In related/unrelated news, the workers from the East Coast to the Midwest at McDonald’s, Taco Bell, and about two dozen other fast food restaurants, organized by the Service Employees International Union, have been holding one-day strikes to demand a living wage of $15 per hour. Presently, the median wage for a fast food worker is $9.05 per hour. Many earn as little as $7.40 per hour and must choose between paying the rent or eating. While $15 an hour may be arguable, surely a wealthy company like McDonald’s can afford to do better for its workers. In 2001, in Nickled And Dimed,On Not Getting By In America, Barbara Ehrenreich describes in a very eloquent way the plight of low wage workers in America. The theme of the book is that it is impossible to live on a minimum wage job without government assistance in the form of subsidized housing, Food Stamps, and/or medical care. Years later, this situation has become, if anything, more acute.
During this summer, the House and Senate continue to stall on passing a bill that would continue the SNAP (Food Stamp) program. The House’s version would eliminate five million people from the rolls. As it is, countless people in America are increasingly turning to private charities to supplement their food supply taxing these charities' abilities to address the growing need. The House bill threatens to make this situation much worse.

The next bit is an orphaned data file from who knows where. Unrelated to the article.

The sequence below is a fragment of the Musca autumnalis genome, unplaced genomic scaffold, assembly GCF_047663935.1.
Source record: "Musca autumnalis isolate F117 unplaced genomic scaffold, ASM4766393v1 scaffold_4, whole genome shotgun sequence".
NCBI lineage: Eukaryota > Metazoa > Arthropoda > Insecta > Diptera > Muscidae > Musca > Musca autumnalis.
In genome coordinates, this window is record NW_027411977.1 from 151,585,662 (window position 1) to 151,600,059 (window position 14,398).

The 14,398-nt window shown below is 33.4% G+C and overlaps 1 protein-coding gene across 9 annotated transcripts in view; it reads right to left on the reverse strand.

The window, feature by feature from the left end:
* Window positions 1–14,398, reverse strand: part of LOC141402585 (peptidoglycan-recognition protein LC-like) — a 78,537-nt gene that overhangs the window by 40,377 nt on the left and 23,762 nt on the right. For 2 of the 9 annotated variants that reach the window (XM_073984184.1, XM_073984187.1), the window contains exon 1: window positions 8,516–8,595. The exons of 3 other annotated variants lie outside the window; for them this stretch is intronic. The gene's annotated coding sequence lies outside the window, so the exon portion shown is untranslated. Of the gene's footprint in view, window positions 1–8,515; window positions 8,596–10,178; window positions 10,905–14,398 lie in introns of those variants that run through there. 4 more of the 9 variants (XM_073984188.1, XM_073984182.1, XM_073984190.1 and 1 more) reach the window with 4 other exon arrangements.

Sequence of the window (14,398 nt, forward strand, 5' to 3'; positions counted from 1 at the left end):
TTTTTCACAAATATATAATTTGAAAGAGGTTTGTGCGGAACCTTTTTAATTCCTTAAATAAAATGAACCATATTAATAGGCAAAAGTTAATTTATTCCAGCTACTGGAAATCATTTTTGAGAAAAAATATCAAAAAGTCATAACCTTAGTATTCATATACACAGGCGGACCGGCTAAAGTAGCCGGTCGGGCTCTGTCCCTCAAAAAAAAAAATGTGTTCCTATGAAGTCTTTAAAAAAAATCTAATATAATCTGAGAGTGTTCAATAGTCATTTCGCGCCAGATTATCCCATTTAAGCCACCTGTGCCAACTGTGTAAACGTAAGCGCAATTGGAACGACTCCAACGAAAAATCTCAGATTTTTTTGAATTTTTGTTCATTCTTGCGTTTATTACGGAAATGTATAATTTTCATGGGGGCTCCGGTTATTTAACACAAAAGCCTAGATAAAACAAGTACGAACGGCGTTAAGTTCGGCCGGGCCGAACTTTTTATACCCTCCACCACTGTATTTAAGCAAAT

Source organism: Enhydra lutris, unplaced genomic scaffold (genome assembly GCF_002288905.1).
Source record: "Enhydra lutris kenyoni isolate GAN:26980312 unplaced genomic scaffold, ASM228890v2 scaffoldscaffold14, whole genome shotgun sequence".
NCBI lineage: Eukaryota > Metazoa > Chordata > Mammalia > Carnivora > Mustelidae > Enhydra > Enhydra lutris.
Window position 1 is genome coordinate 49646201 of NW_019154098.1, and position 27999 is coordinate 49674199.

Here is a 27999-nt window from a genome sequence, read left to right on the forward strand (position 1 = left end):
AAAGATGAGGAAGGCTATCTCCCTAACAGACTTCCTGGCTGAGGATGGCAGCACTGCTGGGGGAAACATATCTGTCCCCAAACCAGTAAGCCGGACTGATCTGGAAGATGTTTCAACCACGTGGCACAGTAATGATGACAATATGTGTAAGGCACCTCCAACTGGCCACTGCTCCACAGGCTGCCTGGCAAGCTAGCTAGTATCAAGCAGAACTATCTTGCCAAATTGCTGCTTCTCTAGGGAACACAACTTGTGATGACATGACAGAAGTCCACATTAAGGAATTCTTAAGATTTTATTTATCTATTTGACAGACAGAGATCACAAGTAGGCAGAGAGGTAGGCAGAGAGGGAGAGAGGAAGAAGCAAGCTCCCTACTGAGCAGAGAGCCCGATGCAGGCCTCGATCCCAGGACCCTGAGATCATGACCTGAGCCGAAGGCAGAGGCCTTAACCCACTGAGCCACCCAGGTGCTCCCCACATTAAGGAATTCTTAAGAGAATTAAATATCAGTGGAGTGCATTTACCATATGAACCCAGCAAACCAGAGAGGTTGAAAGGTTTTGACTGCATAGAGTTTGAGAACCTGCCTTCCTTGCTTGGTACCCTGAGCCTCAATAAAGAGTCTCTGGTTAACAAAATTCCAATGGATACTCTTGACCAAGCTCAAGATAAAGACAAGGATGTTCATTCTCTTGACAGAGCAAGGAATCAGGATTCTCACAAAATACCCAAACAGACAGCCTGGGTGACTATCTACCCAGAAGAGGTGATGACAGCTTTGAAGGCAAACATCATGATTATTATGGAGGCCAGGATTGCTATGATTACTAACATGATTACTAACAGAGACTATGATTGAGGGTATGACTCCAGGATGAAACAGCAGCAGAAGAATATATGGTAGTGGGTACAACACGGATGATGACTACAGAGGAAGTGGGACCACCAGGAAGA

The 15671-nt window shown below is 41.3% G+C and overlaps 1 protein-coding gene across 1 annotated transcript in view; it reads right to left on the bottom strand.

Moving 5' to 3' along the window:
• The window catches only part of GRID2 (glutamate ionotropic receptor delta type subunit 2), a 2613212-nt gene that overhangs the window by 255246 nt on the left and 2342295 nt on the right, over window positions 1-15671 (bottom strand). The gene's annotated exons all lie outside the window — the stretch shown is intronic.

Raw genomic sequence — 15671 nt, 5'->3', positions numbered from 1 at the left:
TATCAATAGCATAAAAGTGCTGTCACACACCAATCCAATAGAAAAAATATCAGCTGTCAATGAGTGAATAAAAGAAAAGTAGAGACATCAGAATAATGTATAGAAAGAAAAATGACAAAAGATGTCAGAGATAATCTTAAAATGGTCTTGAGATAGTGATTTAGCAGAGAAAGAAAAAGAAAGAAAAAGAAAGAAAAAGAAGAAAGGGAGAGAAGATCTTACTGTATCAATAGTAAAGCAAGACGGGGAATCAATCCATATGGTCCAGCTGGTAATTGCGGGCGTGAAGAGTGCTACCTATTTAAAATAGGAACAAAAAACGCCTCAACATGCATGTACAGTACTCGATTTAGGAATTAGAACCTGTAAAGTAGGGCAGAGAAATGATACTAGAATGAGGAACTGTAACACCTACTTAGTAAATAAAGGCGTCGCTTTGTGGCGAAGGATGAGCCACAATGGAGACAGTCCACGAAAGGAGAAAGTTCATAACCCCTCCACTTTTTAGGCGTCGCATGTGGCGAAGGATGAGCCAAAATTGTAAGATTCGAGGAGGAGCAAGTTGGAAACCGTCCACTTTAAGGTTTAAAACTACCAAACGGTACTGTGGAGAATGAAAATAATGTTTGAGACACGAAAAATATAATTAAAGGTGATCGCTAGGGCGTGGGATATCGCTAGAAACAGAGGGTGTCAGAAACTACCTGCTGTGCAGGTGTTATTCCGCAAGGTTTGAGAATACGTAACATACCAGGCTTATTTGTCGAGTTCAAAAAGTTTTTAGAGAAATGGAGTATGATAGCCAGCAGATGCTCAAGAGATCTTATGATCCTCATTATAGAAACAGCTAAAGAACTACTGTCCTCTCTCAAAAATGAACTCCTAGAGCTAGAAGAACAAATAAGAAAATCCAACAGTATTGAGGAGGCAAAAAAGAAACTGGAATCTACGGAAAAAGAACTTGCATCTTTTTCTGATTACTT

To return to the stolen ATM Card: who but a desperate person who couldn’t feed his or her family would steal an ATM Card to buy $6 worth of merchandise at a convenience mart? Was it for a loaf of bread and a gallon of milk? Will more incidents such as this occur in the future? An elderly woman loses an ATM card and with it, her feeling of security. A person in desperate straits loses her ability to feed herself. The Tea Party and other Conservatives clamor for social programs to be gutted. Until they are stopped, we all lose.